It's also a startling leading role for Farmiga. She has the uneasy innocent shell wrapped around a sensualized, sociopathic spirit of a young Leelee Sobieski (think The Glass House.) Their scenes together, which are the heart of the film, balance between creepy and compassionate.

Talking of films with actors seemingly slumming it: (In)famous for possibly being the uncredited inspiration for Predator, 1980s Without Warning (Scream! Factory) is really most noteworthy for a pairing that should have happened years earlier: Jack Palance and Martin Landau.

This being the through-the-looking-glass world of '80s casting, the legendary duo are actually supporting characters. Instead, it's the typical pair of teen couples, headed out to the lake for some bikini time. Sandy (Tarah Nutter) is the slightly more prudish, more worried one of the group, although her boyfriend Greg (Christopher S. Nelson) pushes her to keep hanging out with Beth (Lynn Thell) and her irksome beau Tom (future TV star and Hollywood flame out David Caruso, who pushes his obnoxiousness to 11. No surprise that Palance almost punched him out on set.) Then an alien appears (well, mostly hangs around off-screen) and starts turning them all into hunting trophies.

The alien itself, when it finally turns up, does a fine impression of Balok, the big-headed puppet from classic Star Trek episode "The Corbomite Maneuver" (remember, the one where Clint Howard is the world's ugliest baby?) Tossed off by Rick Baker on a slow afternoon, it's '50s hokum. It's so immobile that even the man under the mask, go-to monster guy Kevin Peter Hall (Harry and the Hendersons and, totally coincidentally, Predator>) cannot make him less than a jerky statue. However, his living weapons - sentient Frisbees that look like carnivorous mynocks - are creepily impressive. Designed by future Oscar winner Greg Cannom, they ooze and slime, sucking the blood out of the monster's victims. They're legitimately creepy, and little stomach turning. Not bad for a hairy carnivorous pancake.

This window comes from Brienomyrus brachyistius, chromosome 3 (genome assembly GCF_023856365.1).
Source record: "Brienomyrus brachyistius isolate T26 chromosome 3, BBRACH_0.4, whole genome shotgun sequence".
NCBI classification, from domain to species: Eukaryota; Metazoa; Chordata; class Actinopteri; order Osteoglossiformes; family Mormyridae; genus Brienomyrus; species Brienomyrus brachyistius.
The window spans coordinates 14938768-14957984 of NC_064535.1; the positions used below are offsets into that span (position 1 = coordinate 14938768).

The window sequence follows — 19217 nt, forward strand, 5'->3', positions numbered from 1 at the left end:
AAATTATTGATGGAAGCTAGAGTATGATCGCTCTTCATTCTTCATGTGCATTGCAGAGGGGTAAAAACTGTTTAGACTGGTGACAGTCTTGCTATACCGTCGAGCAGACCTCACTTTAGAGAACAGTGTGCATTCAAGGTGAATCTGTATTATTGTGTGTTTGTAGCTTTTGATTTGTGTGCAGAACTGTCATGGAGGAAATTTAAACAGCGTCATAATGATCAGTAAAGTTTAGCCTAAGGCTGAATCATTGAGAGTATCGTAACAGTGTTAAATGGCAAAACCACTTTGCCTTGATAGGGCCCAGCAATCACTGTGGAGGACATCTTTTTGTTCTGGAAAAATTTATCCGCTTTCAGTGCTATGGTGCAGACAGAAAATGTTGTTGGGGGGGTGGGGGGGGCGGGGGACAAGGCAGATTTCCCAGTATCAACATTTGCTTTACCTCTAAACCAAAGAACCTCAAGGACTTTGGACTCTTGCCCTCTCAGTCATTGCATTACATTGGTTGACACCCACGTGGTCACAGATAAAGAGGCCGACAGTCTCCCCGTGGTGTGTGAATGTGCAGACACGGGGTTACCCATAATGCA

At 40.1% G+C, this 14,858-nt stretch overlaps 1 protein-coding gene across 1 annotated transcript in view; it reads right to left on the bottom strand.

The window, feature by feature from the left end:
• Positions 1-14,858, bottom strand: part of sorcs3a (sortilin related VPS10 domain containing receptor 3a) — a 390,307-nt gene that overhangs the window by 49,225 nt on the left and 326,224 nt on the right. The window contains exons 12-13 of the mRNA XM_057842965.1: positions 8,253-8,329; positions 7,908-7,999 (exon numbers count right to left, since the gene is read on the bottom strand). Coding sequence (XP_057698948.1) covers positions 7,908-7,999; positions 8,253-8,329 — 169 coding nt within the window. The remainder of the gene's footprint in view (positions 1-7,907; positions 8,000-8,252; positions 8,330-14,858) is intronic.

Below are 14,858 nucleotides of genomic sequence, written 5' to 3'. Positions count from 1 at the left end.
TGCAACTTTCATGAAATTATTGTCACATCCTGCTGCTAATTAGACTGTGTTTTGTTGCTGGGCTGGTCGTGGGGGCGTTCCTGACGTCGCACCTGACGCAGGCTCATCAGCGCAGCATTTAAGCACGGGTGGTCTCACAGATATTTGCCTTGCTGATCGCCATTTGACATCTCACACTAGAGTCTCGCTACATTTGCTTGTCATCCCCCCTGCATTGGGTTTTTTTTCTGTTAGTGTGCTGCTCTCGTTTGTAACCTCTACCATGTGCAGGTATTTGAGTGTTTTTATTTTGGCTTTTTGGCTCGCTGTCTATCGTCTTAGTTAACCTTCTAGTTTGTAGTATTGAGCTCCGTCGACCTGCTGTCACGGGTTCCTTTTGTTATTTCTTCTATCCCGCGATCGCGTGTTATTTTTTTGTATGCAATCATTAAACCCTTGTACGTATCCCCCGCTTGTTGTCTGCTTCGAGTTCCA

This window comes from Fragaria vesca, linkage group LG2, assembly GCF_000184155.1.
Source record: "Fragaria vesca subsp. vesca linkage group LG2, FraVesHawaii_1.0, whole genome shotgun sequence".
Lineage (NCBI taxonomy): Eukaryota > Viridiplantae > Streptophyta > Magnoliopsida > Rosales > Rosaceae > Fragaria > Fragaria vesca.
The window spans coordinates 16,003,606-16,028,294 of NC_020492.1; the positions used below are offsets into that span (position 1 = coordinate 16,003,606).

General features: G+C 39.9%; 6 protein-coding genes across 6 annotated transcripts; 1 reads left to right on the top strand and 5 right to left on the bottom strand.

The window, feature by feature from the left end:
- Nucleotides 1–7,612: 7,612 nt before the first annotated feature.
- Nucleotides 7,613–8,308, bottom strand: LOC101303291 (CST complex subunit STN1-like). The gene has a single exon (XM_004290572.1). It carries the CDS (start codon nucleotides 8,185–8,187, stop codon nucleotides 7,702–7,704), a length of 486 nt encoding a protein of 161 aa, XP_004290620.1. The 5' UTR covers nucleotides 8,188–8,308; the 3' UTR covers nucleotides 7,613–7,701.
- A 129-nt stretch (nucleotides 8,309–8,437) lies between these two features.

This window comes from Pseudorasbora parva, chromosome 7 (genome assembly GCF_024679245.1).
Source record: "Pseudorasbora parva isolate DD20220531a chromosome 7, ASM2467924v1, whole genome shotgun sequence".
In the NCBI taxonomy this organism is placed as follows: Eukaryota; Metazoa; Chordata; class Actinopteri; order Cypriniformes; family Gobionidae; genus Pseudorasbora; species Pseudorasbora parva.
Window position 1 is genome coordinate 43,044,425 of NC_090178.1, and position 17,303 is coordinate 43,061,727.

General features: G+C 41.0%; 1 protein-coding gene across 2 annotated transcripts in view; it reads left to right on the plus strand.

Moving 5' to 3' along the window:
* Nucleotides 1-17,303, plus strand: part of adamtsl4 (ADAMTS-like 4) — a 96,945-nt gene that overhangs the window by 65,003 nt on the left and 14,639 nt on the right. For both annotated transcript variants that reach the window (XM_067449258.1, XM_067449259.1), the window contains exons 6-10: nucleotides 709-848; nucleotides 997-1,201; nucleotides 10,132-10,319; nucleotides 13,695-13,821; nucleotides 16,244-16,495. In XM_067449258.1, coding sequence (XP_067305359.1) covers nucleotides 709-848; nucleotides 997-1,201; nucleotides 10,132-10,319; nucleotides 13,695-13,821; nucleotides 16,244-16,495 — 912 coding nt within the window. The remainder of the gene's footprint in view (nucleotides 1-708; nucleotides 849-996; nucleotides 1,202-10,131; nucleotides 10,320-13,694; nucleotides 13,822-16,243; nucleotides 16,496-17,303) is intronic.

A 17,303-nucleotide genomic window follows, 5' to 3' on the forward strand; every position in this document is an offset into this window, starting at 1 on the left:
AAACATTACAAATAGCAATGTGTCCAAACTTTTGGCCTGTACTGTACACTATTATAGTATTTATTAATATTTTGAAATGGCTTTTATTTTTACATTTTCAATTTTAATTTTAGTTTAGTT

It also looks a better than might be expected, due to the presence of future cinematography legend Dean Cundey. He was still converting his success as cinematographer on Halloween into a way out of exploitation flicks, and was only here because he wanted to work with producer Greydon Clark one last time. Afterwards, he became John Carpenter's go-to director photography, as well as lensing a slate of films, including Apollo 13 and Jurassic Park, for Steven Spielberg. This is nowhere near that good, but points to him for showing loyalty.

But there is real poignancy in having Palance and Landau on screen together at a low before their respective resurrections. How bad? Two years later they shared a screen on the low-grade slasher Alone in the Dark. Yet within a decade and a half, both would score best supporting Actor Oscars (Landau in 1994, deservedly, for his tragic depiction of Bela Lugosi in Ed Wood, two years after Palance got a lifetime achievement award disguised as a nod for City Slickers.) But even in this low-quality, low-budget interstellar shocker, they still feel like bright giants among red dwarfs. In the traditional extensive extras now expected from a Scream! release, their co-stars delicately avoid calling the Method-heavy Landau a complete pain, while trying to not gush too much about the much easier-going Palance.

Sure, this is both men at their hammiest, with Palance as the steely-eyed hunter turned alien tracker Joe, and Landau as his shell-shocked and half-drunk buddy Sarge. But when Palance runs, shrieking, at the invader, bellowing, "Alien! Aiiiileeeeeaaaaan!" at the top of his lungs, this Z-movie jumps straight to at least a B+.

Anna (Vertical Entertainment) is available on DVD now. Without Warning (Scream! Factory) is available on DVD/Blu-ray combo pack now.